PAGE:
Wednesday, June 30, 2004

Remembering Vinyl Records

I suppose that my generation is the last to actually play music on vinyl records. In the Eighties, the Compact Disc or CD was introduced. And while vinyl records held onto the market for some time after that, the CD soon made the vinyl record obsolete.

Of course, records were not always made of vinyl. The original flat disc records (invented all the way back in 1888 by Emile Berliner) were made of a combination of shellac and slate dust. These records were somewhat durable. Unfortunately, they were also somewhat brittle. They could be easily broken. It was during World War II that the U. S. government first used vinyl in the manufacture of records. The government would send records to our POWs overseas to keep up morale. Unfortunately, the shellac and slate dust records often broke in transit. The government then started making the records on vinyl, which was much less likely to break. It was in 1948 that vinyl was first used commercially. Columbia Records introduced the LP (Long Playing) record. Perhaps because of the size of the discs (about 11 inches), they were made of vinyl. Vinyl then replaced shellac and slate dust in the manufacture of records.

While vinyl was much more durable than shellac and slate dust, it also had its downsides. Vinyl could be scratched, resulting in a record hanging. Vinyl records also had to be cleaned regularly to preserve their quality of sound. Unlike CDs, the music on most vinyl records would be accompanied by popping, crackling, and hissing sounds. Vinyl records were also very susceptible to heat. A vinyl record left in the sun would warp completely out of shape. And although more durable than shellac and slate dust, they could be broken.

An alternative to vinyl records had been invented before the vinyl record even had been. Audio tape was developed in 1944. In the beginning, audio tape was a bit too awkward to be commercially viable for home use. With the development of the 8-track tape and then the cassette tape, however, audio tape became a viable alternative to vinyl records. The advantages of 8-track tapes and cassette tapes were that they were portable. They could be played in a car on a a car stereo or anywhere else on a portable player (such as a "boom box" or Walkman). Despite this, neither 8-track tapes nor cassette tapes never really challenged the supremacy of the vinyl record. I suppose this is because tapes wore out much more swiftly than vinyl records did and in some ways were more vulnerable. Tapes were just as vulnerable to heat. The tape could also get torn or, more often, eaten by a tape player.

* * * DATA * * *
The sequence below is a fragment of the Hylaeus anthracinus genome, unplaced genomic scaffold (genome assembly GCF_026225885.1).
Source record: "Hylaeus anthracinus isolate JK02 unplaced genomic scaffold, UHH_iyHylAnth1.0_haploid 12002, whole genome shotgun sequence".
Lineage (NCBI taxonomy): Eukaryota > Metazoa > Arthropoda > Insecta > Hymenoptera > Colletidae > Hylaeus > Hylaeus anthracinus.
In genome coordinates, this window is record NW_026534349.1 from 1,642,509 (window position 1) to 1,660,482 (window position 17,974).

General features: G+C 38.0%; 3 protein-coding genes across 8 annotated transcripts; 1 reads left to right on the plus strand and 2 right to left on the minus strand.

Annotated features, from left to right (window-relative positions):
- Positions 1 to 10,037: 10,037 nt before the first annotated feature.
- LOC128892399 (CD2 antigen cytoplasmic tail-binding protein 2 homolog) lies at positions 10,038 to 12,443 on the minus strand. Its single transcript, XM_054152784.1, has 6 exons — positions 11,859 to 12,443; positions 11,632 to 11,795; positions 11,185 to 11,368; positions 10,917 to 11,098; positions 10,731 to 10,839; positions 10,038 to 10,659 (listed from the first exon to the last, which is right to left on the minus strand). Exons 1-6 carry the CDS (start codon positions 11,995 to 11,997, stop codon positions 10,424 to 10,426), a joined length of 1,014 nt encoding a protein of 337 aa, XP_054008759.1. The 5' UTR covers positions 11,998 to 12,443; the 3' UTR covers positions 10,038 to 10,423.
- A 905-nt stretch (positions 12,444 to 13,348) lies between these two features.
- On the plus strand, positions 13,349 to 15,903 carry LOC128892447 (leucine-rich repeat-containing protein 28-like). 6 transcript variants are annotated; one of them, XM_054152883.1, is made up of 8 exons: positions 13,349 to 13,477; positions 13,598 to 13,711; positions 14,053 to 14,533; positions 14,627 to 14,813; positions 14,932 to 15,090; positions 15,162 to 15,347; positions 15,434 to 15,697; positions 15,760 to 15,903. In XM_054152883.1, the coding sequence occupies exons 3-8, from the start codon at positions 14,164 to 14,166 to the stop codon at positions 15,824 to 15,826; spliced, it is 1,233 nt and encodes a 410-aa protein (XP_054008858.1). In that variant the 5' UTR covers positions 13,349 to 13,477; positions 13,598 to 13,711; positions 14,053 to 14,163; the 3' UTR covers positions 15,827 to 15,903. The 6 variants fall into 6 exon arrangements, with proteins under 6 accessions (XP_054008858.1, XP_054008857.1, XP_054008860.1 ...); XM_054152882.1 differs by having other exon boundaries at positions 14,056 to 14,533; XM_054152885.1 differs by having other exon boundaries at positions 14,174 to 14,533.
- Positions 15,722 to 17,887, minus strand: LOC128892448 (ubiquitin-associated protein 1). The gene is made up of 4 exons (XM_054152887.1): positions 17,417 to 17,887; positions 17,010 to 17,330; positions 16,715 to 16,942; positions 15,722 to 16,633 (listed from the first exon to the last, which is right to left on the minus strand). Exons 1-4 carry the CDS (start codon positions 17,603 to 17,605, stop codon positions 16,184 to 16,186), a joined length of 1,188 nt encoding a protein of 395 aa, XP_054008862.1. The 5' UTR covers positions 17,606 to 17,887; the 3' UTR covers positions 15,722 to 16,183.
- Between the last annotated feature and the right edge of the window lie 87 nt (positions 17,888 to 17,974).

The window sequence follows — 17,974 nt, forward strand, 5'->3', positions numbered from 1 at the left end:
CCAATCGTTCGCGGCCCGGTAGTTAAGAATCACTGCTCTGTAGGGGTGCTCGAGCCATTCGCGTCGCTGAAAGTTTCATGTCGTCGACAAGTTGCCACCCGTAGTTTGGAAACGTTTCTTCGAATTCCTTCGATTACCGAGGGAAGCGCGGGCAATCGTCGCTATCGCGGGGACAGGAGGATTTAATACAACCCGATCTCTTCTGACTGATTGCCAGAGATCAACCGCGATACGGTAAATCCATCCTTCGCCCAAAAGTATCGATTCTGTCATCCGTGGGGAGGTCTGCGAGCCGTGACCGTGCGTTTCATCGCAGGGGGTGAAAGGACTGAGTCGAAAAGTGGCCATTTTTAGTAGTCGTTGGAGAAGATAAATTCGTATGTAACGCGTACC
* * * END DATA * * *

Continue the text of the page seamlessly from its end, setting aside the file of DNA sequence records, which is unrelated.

The Compact Disc was invented by James T. Russell, developing the prototypical disc in 1965. Russell continued his work on the CD throughout the Seventies, despite the fact that very little interest was being expressed in his ideas. Finally, in 1979, Russell and his company, Battelle, licensed his system to Sony and Philips for mass production. After two years of development, the first CDs were on store shelves by 1982. The prices of the average CD (much more than either vinyl records or audio tapes) and the scarcity of titles available on CD prevented people from adopting it over night. Over the Eighties, however, as CD prices dropped, more and more CDs were being sold. By 1992, CDs were the dominant audio format and vinyl was more or less obsolete.

CDs are more durable than vinyl records, but I must admit that in some ways I miss vinyl. Actually, I am not so sure that I miss vinyl as much as I miss the packaging. The relatively large size of vinyl LPs allowed for detailed art on their sleeves' covers. The sleeves of some LPs would even fold out like a book, with additional art inside. Yet other LPs included "extras," such as posters. Perhaps the most famous "extras" were the cutouts included with The Beatles' Sgt. Pepper's Lonely Hearts Club Band. Because of their relatively small size, CD cases have little room for extras.

Regardless, vinyl dominated the audio market for nearly fifty years. It will be interesting to see if the CD lasts as long before another format is invented that could replace it.

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